Trade negotiations between the governments of the United States and Japan will begin Aug. 9. Analysts expect Robert Lighthizer, the top U.S. trade negotiator, to press for a new bilateral trade agreement between these economic great powers. Japan’s government prefers to operate within the status quo, meaning established multilateral forums and agreements.
Approximately one year ago, Japan Prime Minister Shinzo Abe visited the United States. The events involved underscored the vital importance of the alliance between our two nations. Military defense as well as economics is involved. Growing nationalism is evident in Japan, and reflected in the prime minister’s own public statements, but there is no wide support for any massive change in defense posture.
The ministerial meeting of ASEAN (Association of Southeast Asian Nations) in Singapore provides a timely opportunity to underscore the continuing importance of multilateral organizations. U.S. Secretary of State Mike Pompeo emphasized this in opening remarks on Aug. 3.
Pompeo and North Korea Foreign Minister Ri Yong Ho traded pleasantries at the conference. The return of remains of Korean War dead to the U.S. may ultimately prove to be an especially important positive gesture, which could generate continuing practical humanitarian cooperation and improved relations.
Several years ago, Japan-U.S. trade negotiations seemed to be nearing success and then stalled. In 2014, hopes were disappointed that negotiations would succeed before a trip by President Barack Obama to Japan. There was frustration an accord failed to materialize in time for Prime Minister Abe’s trip to the United States during April 26-May 3, 2015. Nonetheless, discussion with President Obama was useful, along with an address to a joint session of Congress.
The abandonment of the Trans-Pacific Partnership by the U.S. has overshadowed, but only for a time, the steady growth of Pacific regional institutions for economic cooperation. ASEAN expands in importance along with the members’ national economies and trade. Shifting away from multilateral trade negotiations does not change that reality.
Australia Prime Minister Bob Hawke proposed APEC (Asia Pacific Economic Cooperation) in 1989. The initiative was embraced enthusiastically by President George H.W. Bush and Secretary of State James Baker, as the Cold War with the Soviet Union was clearly ending.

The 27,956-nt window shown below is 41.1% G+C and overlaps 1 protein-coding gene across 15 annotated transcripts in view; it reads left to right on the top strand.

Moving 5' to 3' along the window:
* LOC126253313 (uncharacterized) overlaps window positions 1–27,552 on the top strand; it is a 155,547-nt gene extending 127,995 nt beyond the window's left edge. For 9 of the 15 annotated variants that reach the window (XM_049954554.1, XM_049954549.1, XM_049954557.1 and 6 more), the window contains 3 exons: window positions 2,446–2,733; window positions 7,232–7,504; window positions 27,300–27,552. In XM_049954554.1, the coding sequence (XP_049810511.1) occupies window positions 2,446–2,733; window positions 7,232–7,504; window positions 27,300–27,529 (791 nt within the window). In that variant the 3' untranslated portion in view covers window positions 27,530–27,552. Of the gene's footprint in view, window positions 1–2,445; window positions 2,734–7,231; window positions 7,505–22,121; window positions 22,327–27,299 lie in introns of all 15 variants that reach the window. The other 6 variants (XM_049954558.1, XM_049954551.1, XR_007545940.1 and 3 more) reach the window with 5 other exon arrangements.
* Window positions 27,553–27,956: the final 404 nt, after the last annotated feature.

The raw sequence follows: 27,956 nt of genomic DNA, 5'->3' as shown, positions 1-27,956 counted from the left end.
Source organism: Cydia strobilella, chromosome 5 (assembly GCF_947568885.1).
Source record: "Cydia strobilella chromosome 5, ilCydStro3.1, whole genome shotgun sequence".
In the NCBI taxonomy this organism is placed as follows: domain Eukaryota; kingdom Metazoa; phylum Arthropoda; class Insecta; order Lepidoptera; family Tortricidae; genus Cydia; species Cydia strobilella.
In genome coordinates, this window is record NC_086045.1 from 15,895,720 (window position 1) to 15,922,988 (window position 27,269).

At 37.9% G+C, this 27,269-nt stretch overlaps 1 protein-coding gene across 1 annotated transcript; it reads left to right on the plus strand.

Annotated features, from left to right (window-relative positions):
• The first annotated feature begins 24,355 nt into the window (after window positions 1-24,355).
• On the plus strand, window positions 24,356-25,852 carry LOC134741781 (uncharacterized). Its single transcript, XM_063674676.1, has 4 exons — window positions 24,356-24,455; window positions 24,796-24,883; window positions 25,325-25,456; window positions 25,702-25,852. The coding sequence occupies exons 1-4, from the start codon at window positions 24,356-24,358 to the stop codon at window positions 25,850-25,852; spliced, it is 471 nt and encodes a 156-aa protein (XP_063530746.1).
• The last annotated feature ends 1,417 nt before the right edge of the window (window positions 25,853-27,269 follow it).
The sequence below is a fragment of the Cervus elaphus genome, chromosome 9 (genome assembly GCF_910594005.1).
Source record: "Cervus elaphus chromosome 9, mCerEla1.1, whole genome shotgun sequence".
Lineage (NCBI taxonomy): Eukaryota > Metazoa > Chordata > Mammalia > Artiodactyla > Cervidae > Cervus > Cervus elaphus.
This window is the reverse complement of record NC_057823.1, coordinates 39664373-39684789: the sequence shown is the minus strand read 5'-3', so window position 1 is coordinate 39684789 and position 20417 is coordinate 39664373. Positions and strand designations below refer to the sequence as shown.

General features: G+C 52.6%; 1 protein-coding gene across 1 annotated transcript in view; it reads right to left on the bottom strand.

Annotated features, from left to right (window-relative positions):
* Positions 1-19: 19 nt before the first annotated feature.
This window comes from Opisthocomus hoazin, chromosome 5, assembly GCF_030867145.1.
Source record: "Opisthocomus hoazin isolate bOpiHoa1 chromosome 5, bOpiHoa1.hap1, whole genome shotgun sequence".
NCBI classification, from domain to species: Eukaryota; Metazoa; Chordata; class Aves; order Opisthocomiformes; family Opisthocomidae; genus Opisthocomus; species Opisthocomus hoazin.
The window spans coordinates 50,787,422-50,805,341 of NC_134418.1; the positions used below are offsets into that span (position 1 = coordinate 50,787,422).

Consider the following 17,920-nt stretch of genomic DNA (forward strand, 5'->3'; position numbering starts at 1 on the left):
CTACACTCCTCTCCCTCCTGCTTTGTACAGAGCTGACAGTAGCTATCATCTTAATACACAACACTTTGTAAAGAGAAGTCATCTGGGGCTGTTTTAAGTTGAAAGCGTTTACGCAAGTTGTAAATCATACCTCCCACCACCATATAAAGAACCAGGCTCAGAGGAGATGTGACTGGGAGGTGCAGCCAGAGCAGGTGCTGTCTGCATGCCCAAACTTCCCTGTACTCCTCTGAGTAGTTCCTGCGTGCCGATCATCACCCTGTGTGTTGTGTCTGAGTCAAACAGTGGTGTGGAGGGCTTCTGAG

In the Atlantic region, NATO and the European Union can trace their origins back to the late 1940s and early 1950s, respectively. By contrast, Asia lacks the same long-established framework of collaborative institutions.
Since 1980, United States trade with Asia overall has been greater than with Europe, and that differential continues to expand. The Pacific region encompasses a steadily growing share of the world’s economic product, investment and trade.
President Obama, in 2009, participated in an APEC summit in Singapore and thereafter continued to underscore Asia’s importance. This sustained emphasis by Washington helped to strengthen Asia’s regional organizations as global as well as Pacific partners.
This in turn facilitated efforts to mitigate the financial crisis and consequent recession, which was worldwide in scope but concentrated in the Atlantic region. Asia’s economic strength was crucial to the slow but steady financial recovery.
In the 1980s, the Reagan administration significantly restricted Japan’s auto exports to the United States. Japanese vehicle manufacturers responded by greatly expanding production investment in the U.S. In reality, automobiles and other vehicles today result from global design, manufacturing, and distribution processes. The image of a car made in any single country is a distortion.
Powerful trade and investment trends trump nationalism.
— Arthur I. Cyr is Clausen Distinguished Professor at Carthage College and author of “After the Cold War.” Contact firstname.lastname@example.org.